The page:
Interactive Migration Map Shows Where People Are Going—and What They're Abandoning

No, a massive earthquake did not also strike the East Coast today and cause thousands of refugees to flee inland. That said, while the lines do not represent refugees, this is still a massive migration of people.

What you're seeing is the net population migration, both inward and outward, from Middlesex County, Massachusetts. My immediate family still lives there, so they're not represented by a line, but should my parents ever act on their Colorado retirement plans, well, they'd join the slightly heavy red line tracing from Middlesex to somewhere in Douglas or El Paso. Black is inbound.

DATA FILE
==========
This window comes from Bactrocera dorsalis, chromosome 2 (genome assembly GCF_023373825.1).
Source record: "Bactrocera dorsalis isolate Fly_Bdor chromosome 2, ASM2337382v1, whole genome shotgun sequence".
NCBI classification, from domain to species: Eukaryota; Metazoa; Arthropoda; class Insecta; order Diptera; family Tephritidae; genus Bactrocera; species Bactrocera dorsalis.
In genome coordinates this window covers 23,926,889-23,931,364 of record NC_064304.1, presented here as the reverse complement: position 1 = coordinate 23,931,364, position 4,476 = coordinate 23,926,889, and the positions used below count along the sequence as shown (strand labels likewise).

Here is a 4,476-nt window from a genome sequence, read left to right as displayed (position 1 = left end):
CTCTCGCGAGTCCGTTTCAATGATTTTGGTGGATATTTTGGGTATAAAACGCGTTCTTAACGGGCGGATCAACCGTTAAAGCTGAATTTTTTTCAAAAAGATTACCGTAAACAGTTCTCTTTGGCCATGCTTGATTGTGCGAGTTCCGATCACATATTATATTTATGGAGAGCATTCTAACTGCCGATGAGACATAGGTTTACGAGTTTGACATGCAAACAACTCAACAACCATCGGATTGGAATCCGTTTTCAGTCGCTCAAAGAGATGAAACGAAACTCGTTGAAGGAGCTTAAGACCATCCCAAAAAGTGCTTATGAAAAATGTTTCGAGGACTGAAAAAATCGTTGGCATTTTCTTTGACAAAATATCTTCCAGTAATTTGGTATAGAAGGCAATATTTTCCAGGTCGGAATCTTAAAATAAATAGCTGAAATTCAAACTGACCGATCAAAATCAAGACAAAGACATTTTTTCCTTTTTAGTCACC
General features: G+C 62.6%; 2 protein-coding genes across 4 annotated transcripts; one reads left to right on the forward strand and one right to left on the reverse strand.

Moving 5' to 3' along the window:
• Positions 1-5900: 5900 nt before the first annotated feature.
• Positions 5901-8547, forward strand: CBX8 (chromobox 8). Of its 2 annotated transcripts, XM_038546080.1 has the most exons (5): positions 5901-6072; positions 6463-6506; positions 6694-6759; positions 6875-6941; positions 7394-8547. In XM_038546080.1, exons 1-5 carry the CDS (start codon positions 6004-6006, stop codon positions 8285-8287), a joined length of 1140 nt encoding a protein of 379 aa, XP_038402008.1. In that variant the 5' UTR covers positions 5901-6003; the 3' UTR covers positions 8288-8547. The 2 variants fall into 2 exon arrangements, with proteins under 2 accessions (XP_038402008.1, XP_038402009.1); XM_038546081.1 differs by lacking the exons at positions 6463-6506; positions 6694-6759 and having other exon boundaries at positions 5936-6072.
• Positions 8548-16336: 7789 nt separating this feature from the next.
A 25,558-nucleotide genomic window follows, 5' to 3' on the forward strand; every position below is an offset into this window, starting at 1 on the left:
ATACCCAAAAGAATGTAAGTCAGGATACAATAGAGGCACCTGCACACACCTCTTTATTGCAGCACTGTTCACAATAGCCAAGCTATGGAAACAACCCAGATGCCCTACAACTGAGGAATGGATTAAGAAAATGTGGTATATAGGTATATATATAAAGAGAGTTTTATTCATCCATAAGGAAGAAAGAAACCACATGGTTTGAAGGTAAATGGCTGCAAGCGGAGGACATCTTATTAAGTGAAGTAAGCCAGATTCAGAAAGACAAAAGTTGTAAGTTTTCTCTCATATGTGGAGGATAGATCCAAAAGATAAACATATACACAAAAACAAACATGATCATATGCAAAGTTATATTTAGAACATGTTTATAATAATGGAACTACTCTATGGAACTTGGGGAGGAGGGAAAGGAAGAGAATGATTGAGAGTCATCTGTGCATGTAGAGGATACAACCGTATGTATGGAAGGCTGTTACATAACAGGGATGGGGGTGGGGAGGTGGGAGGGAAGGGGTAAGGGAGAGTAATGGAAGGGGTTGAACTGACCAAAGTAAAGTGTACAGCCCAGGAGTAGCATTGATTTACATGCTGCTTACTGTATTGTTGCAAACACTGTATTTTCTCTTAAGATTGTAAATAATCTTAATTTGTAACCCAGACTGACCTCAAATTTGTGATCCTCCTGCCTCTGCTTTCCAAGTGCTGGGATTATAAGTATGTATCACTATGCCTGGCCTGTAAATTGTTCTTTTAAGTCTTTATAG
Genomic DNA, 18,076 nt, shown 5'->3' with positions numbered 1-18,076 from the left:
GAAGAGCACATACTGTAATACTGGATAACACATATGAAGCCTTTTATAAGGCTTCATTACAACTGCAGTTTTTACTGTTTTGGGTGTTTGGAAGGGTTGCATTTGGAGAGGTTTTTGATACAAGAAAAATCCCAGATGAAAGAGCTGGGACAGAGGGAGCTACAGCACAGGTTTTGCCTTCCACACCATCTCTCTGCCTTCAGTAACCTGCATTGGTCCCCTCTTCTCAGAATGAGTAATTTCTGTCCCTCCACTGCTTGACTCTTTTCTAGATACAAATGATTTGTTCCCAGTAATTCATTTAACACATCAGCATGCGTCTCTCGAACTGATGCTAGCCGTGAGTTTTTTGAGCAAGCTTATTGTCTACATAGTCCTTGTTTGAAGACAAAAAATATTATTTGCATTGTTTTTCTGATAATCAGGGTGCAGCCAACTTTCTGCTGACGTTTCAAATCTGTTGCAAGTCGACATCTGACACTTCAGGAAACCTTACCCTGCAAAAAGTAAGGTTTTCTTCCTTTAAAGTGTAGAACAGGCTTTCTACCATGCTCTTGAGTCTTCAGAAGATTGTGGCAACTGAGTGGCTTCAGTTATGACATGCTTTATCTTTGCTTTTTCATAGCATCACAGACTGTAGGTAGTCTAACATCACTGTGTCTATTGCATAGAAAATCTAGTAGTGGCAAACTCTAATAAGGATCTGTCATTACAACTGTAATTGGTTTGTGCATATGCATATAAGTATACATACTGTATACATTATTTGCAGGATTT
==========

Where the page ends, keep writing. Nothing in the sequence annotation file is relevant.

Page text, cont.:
The map is interactive and covers nine major U.S. cities by default (but you can click any of the individual counties as well). The darker the line, the heavier the migration. Detroit, for sad and probably obvious reasons, is nearly all red. Seattle? Nearly all black. Good for Seattle!

Note: The data is from 2008, during which 10 million Americans moved from one county to another. [Forbes]

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